AVROBIO receives rare pediatric disease designation from U.S. FDA for first gene therapy in development for cystinosis

The U.S. Food and Drug Administration (FDA) has granted rare pediatric disease designation to AVROBIO’s AVR-RD-04, an investigational gene therapy for the treatment of cystinosis, a life-threatening disease that causes progressive multi-organ damage, including early, acute kidney disease progressing to end-stage kidney disease.

FDA’s Rare Pediatric Disease Designation and Voucher Program is intended to facilitate the development of new drugs and biologics for the prevention and treatment of rare pediatric diseases. Companies that receive approval for a New Drug Application (NDA) or Biologics License Application (BLA) for a rare pediatric disease may be eligible to receive a voucher for a priority review of a subsequent marketing application for a different product. The priority review voucher may be used by the company or sold to a third party.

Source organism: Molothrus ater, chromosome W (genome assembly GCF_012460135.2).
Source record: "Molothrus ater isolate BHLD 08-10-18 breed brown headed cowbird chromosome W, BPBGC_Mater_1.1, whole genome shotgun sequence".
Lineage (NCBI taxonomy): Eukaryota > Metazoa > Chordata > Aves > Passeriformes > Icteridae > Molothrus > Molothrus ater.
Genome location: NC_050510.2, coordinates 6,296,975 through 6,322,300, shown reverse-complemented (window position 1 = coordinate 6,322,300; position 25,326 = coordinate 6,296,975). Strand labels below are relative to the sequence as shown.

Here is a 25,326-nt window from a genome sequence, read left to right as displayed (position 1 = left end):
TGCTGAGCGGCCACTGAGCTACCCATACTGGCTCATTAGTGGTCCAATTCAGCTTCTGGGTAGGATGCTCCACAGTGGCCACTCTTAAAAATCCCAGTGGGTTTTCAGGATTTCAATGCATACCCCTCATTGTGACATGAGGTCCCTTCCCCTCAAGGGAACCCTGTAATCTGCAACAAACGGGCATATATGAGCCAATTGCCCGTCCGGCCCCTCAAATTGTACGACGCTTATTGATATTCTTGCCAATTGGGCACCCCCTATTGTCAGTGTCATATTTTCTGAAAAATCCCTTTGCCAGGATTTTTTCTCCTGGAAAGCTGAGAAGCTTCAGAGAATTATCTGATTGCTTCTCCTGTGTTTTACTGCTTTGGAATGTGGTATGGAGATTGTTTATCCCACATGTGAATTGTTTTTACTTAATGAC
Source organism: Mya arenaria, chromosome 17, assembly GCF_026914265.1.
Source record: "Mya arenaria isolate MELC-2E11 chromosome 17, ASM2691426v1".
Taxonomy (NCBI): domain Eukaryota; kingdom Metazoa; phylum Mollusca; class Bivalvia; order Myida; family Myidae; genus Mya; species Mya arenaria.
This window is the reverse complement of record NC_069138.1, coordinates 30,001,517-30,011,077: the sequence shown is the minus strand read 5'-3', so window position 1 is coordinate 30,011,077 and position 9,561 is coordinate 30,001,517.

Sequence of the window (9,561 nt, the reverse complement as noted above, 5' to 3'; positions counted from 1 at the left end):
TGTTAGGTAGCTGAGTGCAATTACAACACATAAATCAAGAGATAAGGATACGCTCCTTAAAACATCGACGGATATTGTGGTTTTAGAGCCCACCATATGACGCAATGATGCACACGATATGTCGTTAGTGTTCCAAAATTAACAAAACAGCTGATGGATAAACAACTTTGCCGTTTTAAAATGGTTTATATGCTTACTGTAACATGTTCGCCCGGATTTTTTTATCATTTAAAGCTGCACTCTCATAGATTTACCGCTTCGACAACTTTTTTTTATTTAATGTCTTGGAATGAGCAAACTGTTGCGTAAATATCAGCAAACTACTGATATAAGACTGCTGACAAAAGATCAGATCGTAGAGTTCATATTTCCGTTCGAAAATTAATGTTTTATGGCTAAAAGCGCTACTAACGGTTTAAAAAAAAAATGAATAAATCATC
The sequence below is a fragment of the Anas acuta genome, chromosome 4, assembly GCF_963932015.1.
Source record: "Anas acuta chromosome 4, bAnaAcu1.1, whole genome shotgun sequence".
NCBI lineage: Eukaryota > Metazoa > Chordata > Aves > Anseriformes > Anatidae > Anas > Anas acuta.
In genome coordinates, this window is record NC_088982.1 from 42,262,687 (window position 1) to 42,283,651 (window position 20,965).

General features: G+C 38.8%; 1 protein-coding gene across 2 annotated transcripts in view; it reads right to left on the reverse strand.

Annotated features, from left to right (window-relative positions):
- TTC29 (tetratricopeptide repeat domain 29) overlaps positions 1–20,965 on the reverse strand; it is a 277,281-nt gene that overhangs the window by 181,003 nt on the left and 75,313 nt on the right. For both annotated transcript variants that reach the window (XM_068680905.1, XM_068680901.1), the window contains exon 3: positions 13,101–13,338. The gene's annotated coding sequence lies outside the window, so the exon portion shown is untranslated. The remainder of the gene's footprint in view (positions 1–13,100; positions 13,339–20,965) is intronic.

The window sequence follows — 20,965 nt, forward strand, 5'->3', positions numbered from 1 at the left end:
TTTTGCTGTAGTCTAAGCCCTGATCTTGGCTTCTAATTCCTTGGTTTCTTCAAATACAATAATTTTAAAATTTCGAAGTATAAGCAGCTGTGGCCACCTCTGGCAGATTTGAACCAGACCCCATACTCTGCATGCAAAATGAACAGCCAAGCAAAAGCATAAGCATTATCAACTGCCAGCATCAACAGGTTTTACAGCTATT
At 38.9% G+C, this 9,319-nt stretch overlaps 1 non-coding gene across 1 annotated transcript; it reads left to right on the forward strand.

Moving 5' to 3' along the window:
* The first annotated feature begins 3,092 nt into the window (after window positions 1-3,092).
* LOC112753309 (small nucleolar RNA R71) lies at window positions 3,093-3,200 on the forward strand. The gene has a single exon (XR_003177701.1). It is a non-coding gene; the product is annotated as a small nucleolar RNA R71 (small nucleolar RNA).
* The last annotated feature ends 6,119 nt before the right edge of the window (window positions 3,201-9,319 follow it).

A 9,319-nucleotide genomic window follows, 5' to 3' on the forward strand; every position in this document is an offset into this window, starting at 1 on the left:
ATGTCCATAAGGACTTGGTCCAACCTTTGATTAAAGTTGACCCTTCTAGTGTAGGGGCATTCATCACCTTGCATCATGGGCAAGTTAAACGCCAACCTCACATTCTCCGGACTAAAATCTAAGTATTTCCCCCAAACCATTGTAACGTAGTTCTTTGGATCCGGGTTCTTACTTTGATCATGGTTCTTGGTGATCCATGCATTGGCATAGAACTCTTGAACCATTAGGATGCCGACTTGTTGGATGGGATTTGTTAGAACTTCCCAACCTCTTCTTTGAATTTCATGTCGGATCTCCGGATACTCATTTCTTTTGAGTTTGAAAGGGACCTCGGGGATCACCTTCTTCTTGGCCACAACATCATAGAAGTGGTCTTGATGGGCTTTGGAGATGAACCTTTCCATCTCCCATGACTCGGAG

AVR-RD-04 is designed to genetically modify patients’ own hematopoietic stem cells (HSCs) to express the gene encoding cystinosin, the protein that is critically deficient in people living with cystinosis.

Preliminary data from the ongoing University of California San Diego Phase 1/2 clinical trial suggest that this approach is well tolerated, with no adverse events (AEs) related to the drug product reported to date.

All AEs reported were related to myeloablative conditioning, stem cell mobilization, underlying disease or pre-existing conditions. The majority of AEs were mild or moderate and resolved without clinical sequelae.

Clinical data to date indicate this investigational approach provides benefits in multiple tissues evaluated, including the eyes, skin, gastrointestinal mucosa and the neurocognitive system. The collaborator-sponsored Phase 1/2 clinical trial is funded in part by grants to University of California San Diego from the California Institute for Regenerative Medicine (CIRM), Cystinosis Research Foundation (CRF) and National Institutes of Health (NIH).

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